Consider a deck of real cards with faces that are either black or red and backs that are all identical. Then, using two cards of different colors, we can commit a secret bit to a pair of face-down cards so that its order (i.e., black to red, or red to black) represents the value of the bit. Given such two commitments (consisting of four face-down cards in total) together with one additional black card, the "five-card trick" invented in 1989 by den Boer securely computes the conjunction of the two secret bits. In 2012, it was shown that such a two-variable secure AND computation can be done with no additional card. In this paper, we generalize this result to an arbitrary number of variables: we show that, given any number of commitments, their conjunction can be securely computed with no additional card.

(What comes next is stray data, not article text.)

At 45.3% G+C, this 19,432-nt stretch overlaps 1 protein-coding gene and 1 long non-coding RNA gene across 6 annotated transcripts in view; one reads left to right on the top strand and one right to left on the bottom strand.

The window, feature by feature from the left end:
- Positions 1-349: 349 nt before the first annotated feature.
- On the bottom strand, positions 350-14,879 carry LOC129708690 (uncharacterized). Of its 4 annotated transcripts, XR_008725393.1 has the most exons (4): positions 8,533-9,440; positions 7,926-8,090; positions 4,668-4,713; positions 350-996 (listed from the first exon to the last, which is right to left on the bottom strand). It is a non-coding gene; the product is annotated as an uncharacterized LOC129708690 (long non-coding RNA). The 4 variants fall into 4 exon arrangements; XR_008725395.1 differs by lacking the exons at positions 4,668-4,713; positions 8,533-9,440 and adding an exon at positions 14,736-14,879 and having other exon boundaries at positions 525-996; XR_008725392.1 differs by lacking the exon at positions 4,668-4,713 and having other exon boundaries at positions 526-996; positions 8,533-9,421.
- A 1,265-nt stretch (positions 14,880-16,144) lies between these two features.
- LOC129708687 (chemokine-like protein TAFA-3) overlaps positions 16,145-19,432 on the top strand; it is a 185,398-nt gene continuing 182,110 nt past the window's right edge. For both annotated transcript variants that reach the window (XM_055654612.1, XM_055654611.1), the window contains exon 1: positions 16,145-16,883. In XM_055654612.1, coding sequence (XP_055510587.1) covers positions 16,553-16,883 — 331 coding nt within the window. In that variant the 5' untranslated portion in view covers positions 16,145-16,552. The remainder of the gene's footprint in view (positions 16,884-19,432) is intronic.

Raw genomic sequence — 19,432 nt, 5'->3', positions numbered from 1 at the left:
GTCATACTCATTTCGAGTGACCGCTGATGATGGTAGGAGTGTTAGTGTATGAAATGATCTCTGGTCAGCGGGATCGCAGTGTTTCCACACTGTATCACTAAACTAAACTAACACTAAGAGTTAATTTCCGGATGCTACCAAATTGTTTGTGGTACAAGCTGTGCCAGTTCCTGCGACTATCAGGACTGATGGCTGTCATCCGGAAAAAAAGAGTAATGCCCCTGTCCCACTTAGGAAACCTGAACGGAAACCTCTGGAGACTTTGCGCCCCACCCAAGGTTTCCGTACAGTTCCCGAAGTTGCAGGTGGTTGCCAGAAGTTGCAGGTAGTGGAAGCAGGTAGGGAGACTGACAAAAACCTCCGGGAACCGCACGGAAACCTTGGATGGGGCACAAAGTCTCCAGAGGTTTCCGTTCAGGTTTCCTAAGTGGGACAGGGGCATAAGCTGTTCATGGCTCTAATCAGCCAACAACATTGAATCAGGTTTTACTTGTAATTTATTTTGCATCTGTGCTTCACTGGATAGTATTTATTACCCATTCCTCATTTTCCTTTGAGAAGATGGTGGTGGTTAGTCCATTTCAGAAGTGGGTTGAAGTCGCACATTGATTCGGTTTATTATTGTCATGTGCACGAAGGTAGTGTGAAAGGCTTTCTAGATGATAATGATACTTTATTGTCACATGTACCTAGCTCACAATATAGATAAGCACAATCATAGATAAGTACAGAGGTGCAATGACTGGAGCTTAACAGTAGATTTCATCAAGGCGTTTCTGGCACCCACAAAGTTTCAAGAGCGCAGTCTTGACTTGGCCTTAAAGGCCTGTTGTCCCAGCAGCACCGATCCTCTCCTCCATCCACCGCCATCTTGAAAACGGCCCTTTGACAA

- Card games
- Card-based protocols
- Cryptography without computers
- Real-life hands-on cryptography
- Secure multiparty computations